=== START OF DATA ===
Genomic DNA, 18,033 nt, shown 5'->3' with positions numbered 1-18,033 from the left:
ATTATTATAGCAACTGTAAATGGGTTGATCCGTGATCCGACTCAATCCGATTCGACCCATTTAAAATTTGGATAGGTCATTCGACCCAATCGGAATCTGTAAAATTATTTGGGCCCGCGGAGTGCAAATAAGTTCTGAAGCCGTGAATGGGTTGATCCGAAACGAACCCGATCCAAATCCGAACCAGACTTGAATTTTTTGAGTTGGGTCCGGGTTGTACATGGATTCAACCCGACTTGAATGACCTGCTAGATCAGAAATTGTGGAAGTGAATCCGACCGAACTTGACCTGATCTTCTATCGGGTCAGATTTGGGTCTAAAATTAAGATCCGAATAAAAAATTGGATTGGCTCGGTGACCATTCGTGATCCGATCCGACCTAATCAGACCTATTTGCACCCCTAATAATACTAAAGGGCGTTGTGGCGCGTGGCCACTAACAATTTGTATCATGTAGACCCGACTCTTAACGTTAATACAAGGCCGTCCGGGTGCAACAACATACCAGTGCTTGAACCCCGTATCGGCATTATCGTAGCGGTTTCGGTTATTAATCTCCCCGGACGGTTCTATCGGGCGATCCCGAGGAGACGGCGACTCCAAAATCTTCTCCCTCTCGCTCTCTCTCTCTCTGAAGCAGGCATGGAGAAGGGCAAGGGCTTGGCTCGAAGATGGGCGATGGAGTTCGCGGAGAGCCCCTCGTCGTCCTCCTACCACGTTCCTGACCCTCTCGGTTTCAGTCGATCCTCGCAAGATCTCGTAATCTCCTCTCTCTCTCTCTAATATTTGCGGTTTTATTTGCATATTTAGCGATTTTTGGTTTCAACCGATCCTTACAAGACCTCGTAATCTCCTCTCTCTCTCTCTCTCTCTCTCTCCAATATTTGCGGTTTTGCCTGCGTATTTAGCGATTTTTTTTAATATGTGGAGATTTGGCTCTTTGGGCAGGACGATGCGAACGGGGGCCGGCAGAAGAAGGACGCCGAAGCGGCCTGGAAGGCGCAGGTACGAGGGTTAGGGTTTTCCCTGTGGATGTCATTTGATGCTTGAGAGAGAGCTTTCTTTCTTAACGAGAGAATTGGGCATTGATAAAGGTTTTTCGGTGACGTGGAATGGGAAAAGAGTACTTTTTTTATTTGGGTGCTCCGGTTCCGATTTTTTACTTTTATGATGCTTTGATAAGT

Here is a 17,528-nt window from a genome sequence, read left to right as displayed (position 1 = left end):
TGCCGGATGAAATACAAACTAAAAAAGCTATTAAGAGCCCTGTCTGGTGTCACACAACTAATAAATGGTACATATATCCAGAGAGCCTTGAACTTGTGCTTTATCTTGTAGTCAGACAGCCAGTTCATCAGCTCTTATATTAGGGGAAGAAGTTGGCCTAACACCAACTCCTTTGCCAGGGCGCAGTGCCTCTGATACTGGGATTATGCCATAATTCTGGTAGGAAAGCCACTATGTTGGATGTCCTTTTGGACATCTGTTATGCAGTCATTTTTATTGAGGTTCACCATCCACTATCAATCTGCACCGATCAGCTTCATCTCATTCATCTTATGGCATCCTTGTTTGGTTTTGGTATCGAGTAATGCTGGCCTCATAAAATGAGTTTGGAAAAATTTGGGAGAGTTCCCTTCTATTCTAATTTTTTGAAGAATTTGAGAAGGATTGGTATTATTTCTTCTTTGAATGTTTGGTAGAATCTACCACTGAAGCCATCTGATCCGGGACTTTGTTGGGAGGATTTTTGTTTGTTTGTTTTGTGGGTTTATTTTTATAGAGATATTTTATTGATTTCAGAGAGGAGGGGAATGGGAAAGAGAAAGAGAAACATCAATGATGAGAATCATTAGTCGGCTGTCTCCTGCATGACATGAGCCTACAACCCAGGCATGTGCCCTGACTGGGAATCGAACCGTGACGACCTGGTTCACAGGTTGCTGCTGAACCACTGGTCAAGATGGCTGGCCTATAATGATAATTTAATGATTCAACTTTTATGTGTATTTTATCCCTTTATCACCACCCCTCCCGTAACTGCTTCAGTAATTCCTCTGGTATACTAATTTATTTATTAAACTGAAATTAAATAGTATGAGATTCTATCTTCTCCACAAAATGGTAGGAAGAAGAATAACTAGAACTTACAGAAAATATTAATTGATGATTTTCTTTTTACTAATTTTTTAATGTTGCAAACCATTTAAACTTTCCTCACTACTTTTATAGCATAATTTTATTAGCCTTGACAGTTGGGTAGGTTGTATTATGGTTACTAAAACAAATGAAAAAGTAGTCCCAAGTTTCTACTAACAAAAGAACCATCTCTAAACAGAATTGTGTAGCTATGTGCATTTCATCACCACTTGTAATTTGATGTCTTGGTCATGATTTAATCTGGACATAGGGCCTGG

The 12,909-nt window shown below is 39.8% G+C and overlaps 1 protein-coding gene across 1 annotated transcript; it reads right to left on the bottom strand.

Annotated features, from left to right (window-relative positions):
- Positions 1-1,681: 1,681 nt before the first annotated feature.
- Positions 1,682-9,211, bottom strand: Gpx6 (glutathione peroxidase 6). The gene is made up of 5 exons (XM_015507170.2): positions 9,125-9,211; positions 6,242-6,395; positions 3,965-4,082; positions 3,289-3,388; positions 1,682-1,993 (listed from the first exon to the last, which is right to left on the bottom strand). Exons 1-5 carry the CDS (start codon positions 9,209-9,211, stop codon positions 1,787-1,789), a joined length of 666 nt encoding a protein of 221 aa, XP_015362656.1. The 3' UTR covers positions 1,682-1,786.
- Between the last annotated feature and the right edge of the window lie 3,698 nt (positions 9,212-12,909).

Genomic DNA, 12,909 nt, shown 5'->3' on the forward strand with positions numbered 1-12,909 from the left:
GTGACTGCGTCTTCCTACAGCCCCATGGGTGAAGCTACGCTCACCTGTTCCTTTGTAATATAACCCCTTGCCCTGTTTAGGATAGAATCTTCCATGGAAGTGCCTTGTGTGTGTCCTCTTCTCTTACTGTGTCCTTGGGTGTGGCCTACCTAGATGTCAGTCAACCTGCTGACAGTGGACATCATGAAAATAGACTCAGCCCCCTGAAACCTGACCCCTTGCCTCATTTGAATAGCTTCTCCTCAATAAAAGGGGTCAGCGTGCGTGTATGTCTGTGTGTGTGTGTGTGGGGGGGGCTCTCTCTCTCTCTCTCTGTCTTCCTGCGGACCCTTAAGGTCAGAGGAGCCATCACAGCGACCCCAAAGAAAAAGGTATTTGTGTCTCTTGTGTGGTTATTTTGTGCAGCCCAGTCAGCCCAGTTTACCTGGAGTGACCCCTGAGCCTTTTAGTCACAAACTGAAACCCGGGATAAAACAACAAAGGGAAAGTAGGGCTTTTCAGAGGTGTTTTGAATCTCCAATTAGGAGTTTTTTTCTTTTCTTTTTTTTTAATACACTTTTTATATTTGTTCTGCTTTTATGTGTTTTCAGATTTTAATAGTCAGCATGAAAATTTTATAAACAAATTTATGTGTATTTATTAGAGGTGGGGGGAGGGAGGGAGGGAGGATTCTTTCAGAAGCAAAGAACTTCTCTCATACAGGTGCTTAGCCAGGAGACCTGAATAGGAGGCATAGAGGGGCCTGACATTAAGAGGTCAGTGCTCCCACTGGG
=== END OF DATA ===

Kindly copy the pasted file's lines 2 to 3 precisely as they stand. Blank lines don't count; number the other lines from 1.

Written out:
ATTATTATAGCAACTGTAAATGGGTTGATCCGTGATCCGACTCAATCCGATTCGACCCATTTAAAATTTGGATAGGTCATTCGACCCAATCGGAATCTGTAAAATTATTTGGGCCCGCGGAGTGCAAATAAGTTCTGAAGCCGTGAATGGGTTGATCCGAAACGAACCCGATCCAAATCCGAACCAGACTTGAATTTTTTGAGTTGGGTCCGGGTTGTACATGGATTCAACCCGACTTGAATGACCTGCTAGATCAGAAATTGTGGAAGTGAATCCGACCGAACTTGACCTGATCTTCTATCGGGTCAGATTTGGGTCTAAAATTAAGATCCGAATAAAAAATTGGATTGGCTCGGTGACCATTCGTGATCCGATCCGACCTAATCAGACCTATTTGCACCCCTAATAATACTAAAGGGCGTTGTGGCGCGTGGCCACTAACAATTTGTATCATGTAGACCCGACTCTTAACGTTAATACAAGGCCGTCCGGGTGCAACAACATACCAGTGCTTGAACCCCGTATCGGCATTATCGTAGCGGTTTCGGTTATTAATCTCCCCGGACGGTTCTATCGGGCGATCCCGAGGAGACGGCGACTCCAAAATCTTCTCCCTCTCGCTCTCTCTCTCTCTGAAGCAGGCATGGAGAAGGGCAAGGGCTTGGCTCGAAGATGGGCGATGGAGTTCGCGGAGAGCCCCTCGTCGTCCTCCTACCACGTTCCTGACCCTCTCGGTTTCAGTCGATCCTCGCAAGATCTCGTAATCTCCTCTCTCTCTCTCTAATATTTGCGGTTTTATTTGCATATTTAGCGATTTTTGGTTTCAACCGATCCTTACAAGACCTCGTAATCTCCTCTCTCTCTCTCTCTCTCTCTCTCCAATATTTGCGGTTTTGCCTGCGTATTTAGCGATTTTTTTTAATATGTGGAGATTTGGCTCTTTGGGCAGGACGATGCGAACGGGGGCCGGCAGAAGAAGGACGCCGAAGCGGCCTGGAAGGCGCAGGTACGAGGGTTAGGGTTTTCCCTGTGGATGTCATTTGATGCTTGAGAGAGAGCTTTCTTTCTTAACGAGAGAATTGGGCATTGATAAAGGTTTTTCGGTGACGTGGAATGGGAAAAGAGTACTTTTTTTATTTGGGTGCTCCGGTTCCGATTTTTTACTTTTATGATGCTTTGATAAGT

Here is a 17,528-nt window from a genome sequence, read left to right as displayed (position 1 = left end):